Why is Ender the Speaker for the Dead? That's simple—because he's dead himself.
Now, we know what you're thinking—Ender isn't dead. Look, there he is, bright-eyed and bushy-tailed, bouncing from planet to planet, spreading justice and dispensing wisdom, being awesomely interactive and interactively awesome.
In fact, you could argue that Ender is the most lively live thing in the book; the most vital, the strongest, the most thoroughly alert and sensitive. Like live critters, he is super-tough (as Grego finds when he tries to stick a knife in him). He responds to life too, in all its forms, from Novinha to Jane to the piggies to the Hive Queen.
In fact, you could argue that it's just because he's so alive, so empathic, so connected to others that he's able to speak for the dead. The Hive Queen or Marcao keels over, and then Ender comes back and hooks them up to his super-alive empathy battery and pumps them full of life-juice. That's why Miro sees Ender almost radiating life and power during the Speaking:
Somehow this ancient man is able to see the truth and it doesn't blind his eyes or drive him mad. I must listen to this voice and let its power come to me so I, too, can stare at the light and not die. (15.164)
That's Ender, looking at life and light and bouncing with vitamins across the eons. Not dead.
And yes, Shmoop has to confess—Ender is not literally, in-the-ground, skeletons-and-dust dead.
But still, Shmoop insists, he is symbolically, metaphorically, deadish.
Consider this: Because of flying around willy-nilly on all those near-light-speed spacecrafts, Ender is more than three thousand years old. If you're more than three thousand years old, you're dust. He's history, folks, a relic of the far, long gone past. The book he starred in, Ender's Game, is centuries past, and folks barely even remember that world anymore. The Hive Queen as a threat rather than a tragedy; religion as something you have to hide, as Ender's father hid his Catholicism—those are moldy old stories.
If anything, Ender is remembered way too well; if he's three thousand years old, people should barely even know who he is, much less remember all the details of his life. Consider the fact that three thousand years ago for us was before Europe colonized the Western Hemisphere; it was before Islam, before Christianity, before even the establishment of the Roman Empire. To imagine what it's like meeting Ender for the Lusitanians, you have to think about how you'd feel if you met David, King of Israel, walking around your neighborhood.
And as if Ender isn't dead enough after three thousand years, at the very beginning of the book what does he do? He takes off from Trondheim, leaving his sister behind with her life and leaping twenty years into the future. It's like he's died and gone on to another world—a third life, if you will (check out the "Symbols" section for more on this third life business).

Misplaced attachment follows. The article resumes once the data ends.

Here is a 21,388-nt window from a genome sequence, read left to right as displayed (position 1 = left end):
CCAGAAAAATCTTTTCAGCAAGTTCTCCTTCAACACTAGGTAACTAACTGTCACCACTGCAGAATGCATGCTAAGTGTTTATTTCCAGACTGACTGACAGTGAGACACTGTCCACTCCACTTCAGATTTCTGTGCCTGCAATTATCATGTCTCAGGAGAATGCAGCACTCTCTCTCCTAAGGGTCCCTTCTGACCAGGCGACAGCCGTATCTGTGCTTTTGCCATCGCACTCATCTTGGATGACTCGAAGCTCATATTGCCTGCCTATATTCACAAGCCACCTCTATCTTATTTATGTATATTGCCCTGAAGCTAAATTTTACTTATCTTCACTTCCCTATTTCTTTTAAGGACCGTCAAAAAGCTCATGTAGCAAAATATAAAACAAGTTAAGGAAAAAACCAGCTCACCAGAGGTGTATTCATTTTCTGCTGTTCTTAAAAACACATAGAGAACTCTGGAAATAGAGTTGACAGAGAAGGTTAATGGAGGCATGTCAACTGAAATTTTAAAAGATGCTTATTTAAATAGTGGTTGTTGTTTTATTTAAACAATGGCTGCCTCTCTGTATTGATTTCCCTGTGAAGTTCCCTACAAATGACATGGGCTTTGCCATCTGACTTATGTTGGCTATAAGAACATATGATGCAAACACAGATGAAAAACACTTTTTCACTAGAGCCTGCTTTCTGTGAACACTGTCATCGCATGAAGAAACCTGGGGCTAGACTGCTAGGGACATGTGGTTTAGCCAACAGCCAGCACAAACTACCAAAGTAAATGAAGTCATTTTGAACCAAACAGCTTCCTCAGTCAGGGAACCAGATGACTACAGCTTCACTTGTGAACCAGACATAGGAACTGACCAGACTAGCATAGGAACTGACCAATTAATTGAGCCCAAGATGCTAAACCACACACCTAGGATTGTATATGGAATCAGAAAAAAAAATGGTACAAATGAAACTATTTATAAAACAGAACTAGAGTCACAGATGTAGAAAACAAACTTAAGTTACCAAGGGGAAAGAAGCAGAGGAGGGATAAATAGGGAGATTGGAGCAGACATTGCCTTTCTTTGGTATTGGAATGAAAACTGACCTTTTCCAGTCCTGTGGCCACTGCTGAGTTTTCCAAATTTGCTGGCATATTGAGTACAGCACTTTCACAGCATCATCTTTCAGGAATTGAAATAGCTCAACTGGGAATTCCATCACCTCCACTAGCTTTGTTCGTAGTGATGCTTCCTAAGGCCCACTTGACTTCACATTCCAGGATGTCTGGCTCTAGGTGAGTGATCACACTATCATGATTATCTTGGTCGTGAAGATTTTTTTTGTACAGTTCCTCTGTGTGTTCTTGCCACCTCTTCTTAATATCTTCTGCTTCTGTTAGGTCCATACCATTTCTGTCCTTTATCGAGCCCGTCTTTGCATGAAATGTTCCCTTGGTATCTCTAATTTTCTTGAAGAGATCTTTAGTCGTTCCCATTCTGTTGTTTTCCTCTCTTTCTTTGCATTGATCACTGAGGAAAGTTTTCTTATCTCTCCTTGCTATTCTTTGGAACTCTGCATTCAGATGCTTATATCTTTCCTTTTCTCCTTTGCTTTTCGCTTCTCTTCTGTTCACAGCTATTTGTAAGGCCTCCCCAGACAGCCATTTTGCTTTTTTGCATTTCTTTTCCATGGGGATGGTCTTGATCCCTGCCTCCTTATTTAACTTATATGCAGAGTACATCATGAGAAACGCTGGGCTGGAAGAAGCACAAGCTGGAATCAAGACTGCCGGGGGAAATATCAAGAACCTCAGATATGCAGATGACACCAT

When the Aradora at the monastery of the Filhes says that Ender is "widowed" by the loss of his sister (10.97), she is suggesting that Valentine is as good as dead. But of course, from Valentine's perspective, it is she who is widowed and Ender who is pushing up daisies. He walks upon Lusitania, but his former community is kaput, and Speaker is very clear that being cut off from community is death. As Pipo puts it, "a person who really believes she doesn't belong to any community at all invariably kills herself, either by killing her body or by giving up her identity and going mad" (1.137).
But Lusitania is a place where dead doesn't stay dead. The planet is a big old ball of rebirth, an embodiment of Ender's insight that "As long as you keep getting born, it's all right to die sometimes" (18.141). Piggies get chopped into pieces and then get up and tree; Novinha's parents die and become venerable on their way to sainthood; the Hive Queen comes out of hibernation and back to life with all her eggs; Miro goes off to space to skip across time; and Ender finds a new community, a new love, and a new life.
He's no longer Speaker for the Dead, but Speaker for the Living, writing the story of Human, who is still alive but changed, just like Ender, who is also still alive but changed. "How suddenly we find the flesh of God within us, after all," the Bishop says, "when we thought that we were only made of dust" (17.500). Ender, all dusty old dust, is transubstantiated into a member of the community. He's no longer the exiled Xenocide, hated for killing the buggers, nor is he the Speaker for the Dead with an alien voice from behind the grave. He's Novinha's husband now and the father of her children; like Human, he's taken root to live.